Ingredients: Beef tripe, beef broth, beef, chicken, carrots, dried egg product, beef liver, green beans, sweet potatoes, apples, potato starch, sunflower oil, dried peas, calcium carbonate, pea protein, natural flavor, sodium phosphate, salt, potassium chloride, choline chloride, minerals (zinc amino acid complex, iron amino acid complex, manganese amino acid complex, copper amino acid complex, potassium iodate, cobalt glucoheptonate, sodium selenite), vitamins (vitamin E supplement, vitamin B12 supplement, d-calcium pantothenate, vitamin A supplement, niacin, vitamin D3 supplement, riboflavin supplement, folic acid, pyridoxine hydrochloride, biotin, thiamine mononitrate), guar gum, dried celery, flaxseed oil, agar-agar, flaxseed, locust bean gum, xanthan gum, cumin, Yucca schidigera extract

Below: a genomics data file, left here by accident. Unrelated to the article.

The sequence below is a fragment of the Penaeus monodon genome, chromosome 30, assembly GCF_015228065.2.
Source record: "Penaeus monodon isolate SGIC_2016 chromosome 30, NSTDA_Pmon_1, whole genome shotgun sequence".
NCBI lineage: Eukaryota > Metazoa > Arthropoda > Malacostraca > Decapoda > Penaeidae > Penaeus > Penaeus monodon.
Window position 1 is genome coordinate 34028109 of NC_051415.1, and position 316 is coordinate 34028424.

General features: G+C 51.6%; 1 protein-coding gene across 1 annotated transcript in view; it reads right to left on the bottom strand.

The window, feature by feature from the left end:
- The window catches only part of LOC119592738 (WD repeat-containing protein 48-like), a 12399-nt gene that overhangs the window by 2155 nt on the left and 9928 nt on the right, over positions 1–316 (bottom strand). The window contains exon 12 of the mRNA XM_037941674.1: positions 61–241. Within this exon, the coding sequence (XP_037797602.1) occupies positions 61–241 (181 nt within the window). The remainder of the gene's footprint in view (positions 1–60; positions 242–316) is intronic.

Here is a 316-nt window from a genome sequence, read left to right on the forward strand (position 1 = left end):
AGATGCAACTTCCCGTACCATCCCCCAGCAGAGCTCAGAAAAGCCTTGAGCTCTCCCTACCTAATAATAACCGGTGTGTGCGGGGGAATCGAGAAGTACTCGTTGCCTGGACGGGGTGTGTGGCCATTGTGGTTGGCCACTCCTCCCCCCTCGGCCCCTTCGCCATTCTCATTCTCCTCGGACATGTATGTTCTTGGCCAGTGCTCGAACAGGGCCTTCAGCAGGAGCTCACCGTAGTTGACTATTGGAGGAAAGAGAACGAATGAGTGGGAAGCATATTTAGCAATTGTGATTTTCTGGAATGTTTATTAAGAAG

Fiber (estimated dry matter content) = 7.8%
Red denotes controversial item
|Estimated Nutrient Content|
|Dry Matter Basis||50%||17%||25%|
|Calorie Weighted Basis||43%||35%||22%|
The first ingredient in this dog food is beef tripe. Tripe usually consists of the first three chambers of a cud-chewing animal’s stomach. As unappetizing as it may seem to us humans, tripe is favored by dogs and sometimes even includes the stomach’s contents, too.
The second ingredient is beef broth. Broths are of only modest nutritional value. Yet because they add both flavor and moisture to a dog food, they are a common addition component in many canned products.
The third ingredient is beef. Beef is defined as “the clean flesh derived from slaughtered cattle” and includes skeletal muscle or the muscle tissues of the tongue, diaphragm, heart or esophagus.1
The fourth ingredient is chicken. Chicken is considered “the clean combination of flesh and skin… derived from the parts or whole carcasses of chicken”.1